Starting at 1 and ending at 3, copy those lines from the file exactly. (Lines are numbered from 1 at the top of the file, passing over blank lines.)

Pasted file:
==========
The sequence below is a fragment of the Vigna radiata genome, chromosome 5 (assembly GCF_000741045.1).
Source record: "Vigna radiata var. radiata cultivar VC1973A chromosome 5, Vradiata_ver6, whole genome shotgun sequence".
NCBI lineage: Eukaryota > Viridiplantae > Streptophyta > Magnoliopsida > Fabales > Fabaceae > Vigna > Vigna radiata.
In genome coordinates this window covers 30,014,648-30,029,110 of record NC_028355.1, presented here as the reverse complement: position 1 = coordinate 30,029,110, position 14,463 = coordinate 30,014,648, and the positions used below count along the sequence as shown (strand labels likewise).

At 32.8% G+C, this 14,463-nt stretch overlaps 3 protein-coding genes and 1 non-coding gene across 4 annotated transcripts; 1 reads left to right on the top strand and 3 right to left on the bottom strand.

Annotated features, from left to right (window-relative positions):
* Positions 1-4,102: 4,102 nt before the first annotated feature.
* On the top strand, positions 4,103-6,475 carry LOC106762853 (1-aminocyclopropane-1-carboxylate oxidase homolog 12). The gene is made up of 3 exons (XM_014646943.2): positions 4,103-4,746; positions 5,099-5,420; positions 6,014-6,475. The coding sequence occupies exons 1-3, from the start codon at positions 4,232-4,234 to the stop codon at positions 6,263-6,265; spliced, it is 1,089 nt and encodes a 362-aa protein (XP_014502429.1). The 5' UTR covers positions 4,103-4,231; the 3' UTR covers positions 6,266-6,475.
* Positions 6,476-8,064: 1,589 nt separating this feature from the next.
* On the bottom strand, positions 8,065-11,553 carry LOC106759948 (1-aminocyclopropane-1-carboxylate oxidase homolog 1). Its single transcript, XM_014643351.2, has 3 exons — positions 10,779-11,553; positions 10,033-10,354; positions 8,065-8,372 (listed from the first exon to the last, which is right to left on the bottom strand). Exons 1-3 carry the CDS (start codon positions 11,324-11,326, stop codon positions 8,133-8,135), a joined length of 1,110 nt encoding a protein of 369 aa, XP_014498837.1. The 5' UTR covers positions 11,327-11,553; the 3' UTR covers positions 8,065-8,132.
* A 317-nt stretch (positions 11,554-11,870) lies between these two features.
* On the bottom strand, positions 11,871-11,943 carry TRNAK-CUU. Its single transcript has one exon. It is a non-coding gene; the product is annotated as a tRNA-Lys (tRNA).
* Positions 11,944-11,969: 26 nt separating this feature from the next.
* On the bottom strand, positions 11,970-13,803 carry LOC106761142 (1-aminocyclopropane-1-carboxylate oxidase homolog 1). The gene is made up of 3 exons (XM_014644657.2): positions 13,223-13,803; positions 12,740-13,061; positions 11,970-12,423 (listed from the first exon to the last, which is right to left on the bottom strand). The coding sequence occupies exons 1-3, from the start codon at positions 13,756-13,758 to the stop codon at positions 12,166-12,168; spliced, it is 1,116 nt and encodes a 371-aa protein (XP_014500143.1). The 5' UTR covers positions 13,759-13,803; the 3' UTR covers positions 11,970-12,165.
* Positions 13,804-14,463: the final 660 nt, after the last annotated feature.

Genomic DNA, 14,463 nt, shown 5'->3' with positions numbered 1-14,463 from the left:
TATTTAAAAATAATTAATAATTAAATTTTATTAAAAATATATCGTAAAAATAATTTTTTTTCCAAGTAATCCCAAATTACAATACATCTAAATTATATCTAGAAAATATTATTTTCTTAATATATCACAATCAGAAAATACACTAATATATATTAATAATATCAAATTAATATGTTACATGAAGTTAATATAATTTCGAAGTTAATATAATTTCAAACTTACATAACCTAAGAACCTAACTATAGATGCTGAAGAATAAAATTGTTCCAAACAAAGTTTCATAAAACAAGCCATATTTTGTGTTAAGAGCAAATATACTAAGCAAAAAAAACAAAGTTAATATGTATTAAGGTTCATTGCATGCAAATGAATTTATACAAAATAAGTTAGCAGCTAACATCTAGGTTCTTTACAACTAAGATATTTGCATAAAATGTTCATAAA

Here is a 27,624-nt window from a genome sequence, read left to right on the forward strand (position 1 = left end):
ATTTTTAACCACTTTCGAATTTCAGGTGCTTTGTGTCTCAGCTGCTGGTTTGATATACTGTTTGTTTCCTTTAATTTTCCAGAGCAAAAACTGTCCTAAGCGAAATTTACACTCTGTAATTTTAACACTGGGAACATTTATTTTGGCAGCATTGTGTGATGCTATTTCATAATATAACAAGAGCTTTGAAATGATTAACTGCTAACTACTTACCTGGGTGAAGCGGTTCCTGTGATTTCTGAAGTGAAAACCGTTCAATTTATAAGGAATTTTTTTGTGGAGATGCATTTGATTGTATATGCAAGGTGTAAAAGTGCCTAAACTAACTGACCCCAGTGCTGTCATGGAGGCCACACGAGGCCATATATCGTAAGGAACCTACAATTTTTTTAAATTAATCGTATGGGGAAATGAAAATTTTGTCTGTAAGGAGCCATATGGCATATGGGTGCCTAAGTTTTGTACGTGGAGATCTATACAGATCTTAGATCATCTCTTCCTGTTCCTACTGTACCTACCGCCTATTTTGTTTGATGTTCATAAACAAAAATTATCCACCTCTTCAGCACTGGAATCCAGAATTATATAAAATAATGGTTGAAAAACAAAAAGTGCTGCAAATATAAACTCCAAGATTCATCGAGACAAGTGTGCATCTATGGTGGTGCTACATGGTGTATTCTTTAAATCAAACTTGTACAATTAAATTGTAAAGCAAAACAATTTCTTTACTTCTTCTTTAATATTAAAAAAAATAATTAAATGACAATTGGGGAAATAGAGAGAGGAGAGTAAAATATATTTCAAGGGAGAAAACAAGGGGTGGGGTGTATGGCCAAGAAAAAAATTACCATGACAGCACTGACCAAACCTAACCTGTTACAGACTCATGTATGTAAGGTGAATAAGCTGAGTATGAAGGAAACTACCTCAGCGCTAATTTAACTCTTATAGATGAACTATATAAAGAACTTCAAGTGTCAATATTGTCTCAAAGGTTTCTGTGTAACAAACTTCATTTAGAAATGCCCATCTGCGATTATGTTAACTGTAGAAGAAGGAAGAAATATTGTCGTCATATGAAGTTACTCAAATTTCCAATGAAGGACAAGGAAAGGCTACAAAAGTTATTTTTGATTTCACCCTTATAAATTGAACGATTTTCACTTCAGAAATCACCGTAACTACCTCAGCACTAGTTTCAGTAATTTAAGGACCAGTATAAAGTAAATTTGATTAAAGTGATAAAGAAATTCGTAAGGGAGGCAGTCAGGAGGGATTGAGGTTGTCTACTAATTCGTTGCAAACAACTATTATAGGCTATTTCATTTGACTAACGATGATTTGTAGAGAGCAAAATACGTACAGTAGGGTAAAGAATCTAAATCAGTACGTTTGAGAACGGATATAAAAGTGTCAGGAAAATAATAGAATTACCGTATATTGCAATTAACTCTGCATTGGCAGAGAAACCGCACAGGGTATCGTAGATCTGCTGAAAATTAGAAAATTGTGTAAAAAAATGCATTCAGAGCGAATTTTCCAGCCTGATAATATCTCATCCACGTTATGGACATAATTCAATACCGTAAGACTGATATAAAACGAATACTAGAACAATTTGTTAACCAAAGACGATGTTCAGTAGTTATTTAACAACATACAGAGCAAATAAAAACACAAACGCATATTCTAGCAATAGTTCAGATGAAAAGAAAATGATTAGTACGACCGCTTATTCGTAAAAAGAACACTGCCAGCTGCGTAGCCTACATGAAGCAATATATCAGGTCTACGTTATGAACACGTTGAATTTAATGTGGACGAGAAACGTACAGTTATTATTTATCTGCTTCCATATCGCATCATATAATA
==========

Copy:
The sequence below is a fragment of the Vigna radiata genome, chromosome 5 (assembly GCF_000741045.1).
Source record: "Vigna radiata var. radiata cultivar VC1973A chromosome 5, Vradiata_ver6, whole genome shotgun sequence".
NCBI lineage: Eukaryota > Viridiplantae > Streptophyta > Magnoliopsida > Fabales > Fabaceae > Vigna > Vigna radiata.